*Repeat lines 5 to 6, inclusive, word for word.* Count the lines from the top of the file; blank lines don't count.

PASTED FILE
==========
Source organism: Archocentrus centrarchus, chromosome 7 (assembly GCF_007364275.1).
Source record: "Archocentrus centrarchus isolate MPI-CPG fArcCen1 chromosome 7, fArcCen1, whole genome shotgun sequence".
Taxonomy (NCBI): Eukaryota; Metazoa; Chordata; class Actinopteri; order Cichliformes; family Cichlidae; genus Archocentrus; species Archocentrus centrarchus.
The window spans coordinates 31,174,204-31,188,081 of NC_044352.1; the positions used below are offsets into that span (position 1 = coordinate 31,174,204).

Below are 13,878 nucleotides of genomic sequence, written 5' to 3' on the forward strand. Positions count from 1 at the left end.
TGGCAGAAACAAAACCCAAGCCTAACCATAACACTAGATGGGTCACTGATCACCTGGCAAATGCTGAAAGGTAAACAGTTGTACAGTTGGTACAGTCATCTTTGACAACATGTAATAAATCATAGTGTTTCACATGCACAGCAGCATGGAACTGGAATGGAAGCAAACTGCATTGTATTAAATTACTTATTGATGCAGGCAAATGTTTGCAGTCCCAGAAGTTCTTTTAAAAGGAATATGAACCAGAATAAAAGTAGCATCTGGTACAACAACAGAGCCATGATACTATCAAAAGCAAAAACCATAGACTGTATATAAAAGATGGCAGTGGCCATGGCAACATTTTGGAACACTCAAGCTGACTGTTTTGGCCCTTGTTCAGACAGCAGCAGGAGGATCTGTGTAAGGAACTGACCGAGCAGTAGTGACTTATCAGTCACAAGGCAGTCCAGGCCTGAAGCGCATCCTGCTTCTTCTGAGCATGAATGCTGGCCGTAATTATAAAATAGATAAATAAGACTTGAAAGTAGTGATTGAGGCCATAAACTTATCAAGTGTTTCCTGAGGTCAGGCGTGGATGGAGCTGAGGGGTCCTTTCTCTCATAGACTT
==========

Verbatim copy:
Below are 13,878 nucleotides of genomic sequence, written 5' to 3' on the forward strand. Positions count from 1 at the left end.
TGGCAGAAACAAAACCCAAGCCTAACCATAACACTAGATGGGTCACTGATCACCTGGCAAATGCTGAAAGGTAAACAGTTGTACAGTTGGTACAGTCATCTTTGACAACATGTAATAAATCATAGTGTTTCACATGCACAGCAGCATGGAACTGGAATGGAAGCAAACTGCATTGTATTAAATTACTTATTGATGCAGGCAAATGTTTGCAGTCCCAGAAGTTCTTTTAAAAGGAATATGAACCAGAATAAAAGTAGCATCTGGTACAACAACAGAGCCATGATACTATCAAAAGCAAAAACCATAGACTGTATATAAAAGATGGCAGTGGCCATGGCAACATTTTGGAACACTCAAGCTGACTGTTTTGGCCCTTGTTCAGACAGCAGCAGGAGGATCTGTGTAAGGAACTGACCGAGCAGTAGTGACTTATCAGTCACAAGGCAGTCCAGGCCTGAAGCGCATCCTGCTTCTTCTGAGCATGAATGCTGGCCGTAATTATAAAATAGATAAATAAGACTTGAAAGTAGTGATTGAGGCCATAAACTTATCAAGTGTTTCCTGAGGTCAGGCGTGGATGGAGCTGAGGGGTCCTTTCTCTCATAGACTT